While 80 percent of organizations experienced a security incident in 2015, 71 percent of IT professionals expect their organizations to be more secure in 2016, according to a Spiceworks survey of 197 IT professionals.
When asked how they plan to invest in more advanced solutions, 36 percent of IT pros expect to increase their investment in intrusion detection, 24 percent expect to increase investment in penetration testing and 22 percent expect to increase investment in advanced threat protection.
"It's surprising to see the gap between the security threats feared by IT pros and the attacks they actually experienced this year, particularly when it comes to ransomware," Peter Tsai, IT analyst at Spiceworks, told eWEEK. "While 20 percent of IT pro respondents actually experienced a ransomware attack in 2015, more than half indicated that it was a top concern. Our theory is that steady news coverage, the hostile nature of the malware and numerous anecdotes of ransomware horror stories could be elevating the fear of this relatively new threat."
Tsai said some of the hurdles businesses face when implementing an IT security strategy include putting in place a truly effective IT security strategy, which requires companies to adopt a holistic approach covering technology, people and processes.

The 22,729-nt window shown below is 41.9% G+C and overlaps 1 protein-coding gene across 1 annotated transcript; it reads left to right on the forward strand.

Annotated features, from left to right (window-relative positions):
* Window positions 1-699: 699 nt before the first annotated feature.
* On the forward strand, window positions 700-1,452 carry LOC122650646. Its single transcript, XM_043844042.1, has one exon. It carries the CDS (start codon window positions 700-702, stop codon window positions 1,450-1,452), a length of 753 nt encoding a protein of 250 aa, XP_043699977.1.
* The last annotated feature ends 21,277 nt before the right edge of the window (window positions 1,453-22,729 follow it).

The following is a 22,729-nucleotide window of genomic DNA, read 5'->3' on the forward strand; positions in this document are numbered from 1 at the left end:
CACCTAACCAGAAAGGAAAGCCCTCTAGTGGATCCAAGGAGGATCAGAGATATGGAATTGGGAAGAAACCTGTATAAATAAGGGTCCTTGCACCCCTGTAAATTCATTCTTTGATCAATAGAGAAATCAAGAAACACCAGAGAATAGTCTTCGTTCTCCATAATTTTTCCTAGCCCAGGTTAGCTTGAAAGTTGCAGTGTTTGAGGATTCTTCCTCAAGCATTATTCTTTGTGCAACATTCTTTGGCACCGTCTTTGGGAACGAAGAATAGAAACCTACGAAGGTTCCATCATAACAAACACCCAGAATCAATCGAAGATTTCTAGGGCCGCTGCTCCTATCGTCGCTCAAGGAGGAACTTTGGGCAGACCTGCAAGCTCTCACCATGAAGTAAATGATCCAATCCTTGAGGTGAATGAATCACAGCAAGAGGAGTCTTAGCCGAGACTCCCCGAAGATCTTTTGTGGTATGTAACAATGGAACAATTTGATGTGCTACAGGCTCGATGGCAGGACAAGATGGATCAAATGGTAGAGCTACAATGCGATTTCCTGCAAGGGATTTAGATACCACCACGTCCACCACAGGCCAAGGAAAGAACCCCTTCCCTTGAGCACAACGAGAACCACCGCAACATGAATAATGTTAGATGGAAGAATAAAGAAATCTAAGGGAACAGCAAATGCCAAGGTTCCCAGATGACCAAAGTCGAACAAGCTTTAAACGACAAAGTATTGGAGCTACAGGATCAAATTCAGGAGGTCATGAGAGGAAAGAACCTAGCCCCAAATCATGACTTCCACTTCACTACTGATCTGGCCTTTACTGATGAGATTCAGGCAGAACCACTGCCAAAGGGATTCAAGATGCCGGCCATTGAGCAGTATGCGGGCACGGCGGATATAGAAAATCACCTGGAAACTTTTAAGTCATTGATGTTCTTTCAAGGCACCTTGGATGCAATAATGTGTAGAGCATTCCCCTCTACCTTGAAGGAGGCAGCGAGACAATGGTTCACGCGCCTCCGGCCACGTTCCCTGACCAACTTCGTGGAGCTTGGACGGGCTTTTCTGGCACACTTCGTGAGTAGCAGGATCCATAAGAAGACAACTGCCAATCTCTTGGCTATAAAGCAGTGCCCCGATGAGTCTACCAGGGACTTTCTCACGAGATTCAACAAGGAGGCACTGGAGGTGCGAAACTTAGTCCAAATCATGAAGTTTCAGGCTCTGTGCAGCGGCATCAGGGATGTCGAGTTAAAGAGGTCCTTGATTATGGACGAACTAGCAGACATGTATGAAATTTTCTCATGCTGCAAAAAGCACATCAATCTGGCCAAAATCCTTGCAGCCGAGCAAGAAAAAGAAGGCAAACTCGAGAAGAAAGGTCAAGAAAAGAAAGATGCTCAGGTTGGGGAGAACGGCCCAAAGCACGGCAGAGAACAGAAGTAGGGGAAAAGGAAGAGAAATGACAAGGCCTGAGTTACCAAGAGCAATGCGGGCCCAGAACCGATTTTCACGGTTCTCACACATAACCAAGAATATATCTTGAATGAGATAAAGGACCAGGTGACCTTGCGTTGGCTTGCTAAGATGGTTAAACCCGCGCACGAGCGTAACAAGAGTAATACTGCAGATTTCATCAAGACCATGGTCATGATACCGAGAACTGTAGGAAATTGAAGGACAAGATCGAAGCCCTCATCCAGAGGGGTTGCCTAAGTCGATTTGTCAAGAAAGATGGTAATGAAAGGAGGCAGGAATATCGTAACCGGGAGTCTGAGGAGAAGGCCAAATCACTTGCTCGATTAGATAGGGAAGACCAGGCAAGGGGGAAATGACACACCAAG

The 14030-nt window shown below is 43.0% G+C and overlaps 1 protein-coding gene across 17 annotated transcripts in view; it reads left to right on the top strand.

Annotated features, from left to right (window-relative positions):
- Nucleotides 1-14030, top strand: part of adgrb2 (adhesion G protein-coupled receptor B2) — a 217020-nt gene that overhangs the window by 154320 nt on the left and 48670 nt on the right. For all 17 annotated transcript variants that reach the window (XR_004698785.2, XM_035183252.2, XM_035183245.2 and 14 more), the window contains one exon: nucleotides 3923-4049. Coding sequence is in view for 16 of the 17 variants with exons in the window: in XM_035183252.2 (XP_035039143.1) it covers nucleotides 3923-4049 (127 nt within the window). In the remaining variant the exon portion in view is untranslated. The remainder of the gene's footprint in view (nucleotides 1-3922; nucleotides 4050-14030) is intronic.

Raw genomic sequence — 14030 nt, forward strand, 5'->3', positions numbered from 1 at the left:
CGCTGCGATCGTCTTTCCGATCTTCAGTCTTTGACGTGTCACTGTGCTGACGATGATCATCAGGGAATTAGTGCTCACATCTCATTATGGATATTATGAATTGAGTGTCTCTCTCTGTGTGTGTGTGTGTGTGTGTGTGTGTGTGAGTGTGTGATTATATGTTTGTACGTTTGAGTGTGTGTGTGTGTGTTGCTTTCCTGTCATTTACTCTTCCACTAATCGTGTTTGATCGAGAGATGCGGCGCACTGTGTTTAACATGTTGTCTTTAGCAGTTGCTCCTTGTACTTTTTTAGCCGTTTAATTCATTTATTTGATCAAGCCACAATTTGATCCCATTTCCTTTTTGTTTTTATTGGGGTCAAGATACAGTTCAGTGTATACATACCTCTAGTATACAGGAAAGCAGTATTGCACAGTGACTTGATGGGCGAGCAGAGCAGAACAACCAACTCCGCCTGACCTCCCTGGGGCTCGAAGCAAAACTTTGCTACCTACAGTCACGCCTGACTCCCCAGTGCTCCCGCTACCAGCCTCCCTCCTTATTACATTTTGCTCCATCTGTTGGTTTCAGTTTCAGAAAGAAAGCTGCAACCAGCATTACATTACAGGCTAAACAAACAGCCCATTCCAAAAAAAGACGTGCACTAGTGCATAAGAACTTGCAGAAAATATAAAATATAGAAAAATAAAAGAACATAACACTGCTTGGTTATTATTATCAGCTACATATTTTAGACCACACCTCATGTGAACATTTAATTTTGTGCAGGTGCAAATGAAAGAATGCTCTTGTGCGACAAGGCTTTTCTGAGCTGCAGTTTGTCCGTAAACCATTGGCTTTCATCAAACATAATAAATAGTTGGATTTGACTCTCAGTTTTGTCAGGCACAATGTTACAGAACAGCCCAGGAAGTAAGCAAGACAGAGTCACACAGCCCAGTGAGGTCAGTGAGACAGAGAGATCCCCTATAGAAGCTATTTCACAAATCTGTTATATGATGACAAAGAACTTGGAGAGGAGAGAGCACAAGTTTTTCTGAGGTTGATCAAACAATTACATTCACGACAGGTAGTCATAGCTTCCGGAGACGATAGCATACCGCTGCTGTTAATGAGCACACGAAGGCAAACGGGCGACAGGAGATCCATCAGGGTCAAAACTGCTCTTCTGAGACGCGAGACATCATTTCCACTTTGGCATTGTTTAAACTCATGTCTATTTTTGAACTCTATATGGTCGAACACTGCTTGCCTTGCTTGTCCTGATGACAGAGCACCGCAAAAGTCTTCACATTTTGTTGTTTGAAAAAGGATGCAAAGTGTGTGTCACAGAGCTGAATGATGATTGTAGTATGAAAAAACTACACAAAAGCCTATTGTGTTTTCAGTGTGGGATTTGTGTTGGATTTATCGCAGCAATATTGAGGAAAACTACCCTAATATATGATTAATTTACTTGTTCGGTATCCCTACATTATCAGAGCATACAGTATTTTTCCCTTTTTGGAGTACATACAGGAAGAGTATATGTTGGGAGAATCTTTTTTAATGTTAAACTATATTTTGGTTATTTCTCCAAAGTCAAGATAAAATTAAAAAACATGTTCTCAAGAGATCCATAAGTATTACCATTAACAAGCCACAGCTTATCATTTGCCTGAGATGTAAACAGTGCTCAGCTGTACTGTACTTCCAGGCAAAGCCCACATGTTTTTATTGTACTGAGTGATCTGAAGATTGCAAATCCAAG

"This requires the participation of every single person in an organization, even those who aren't tech savvy," he explained. "Therefore, one of the biggest hurdles is educating end users on security dangers and convincing them of the need to take precautions. Additionally, many IT departments lack the budget needed to invest in security solutions or manpower to dedicate the countless hours required to properly secure networks and keep up with the latest threats."
To protect end users from breaches on various devices in the workplace, 73 percent of IT pros are enforcing end-user security policies and 72 percent are regularly educating their employees on topics such as how to avoid malware and how to spot phishing scams.
"Many IT departments now support multiple devices per employee. These connected PCs, smartphones, tablets, wearable and Internet of things devices increase an organization's potential attack surface and give IT departments more to worry about, especially if devices have access to company data," Tsai said. "IT professionals need to be extra careful to restrict access to networks and sensitive information and develop strategies for tracking, patching and managing company-owned devices."
They also need a solid plan to handle employee-owned devices that come into the workplace, such as keeping them on a completely separate guest network, he noted.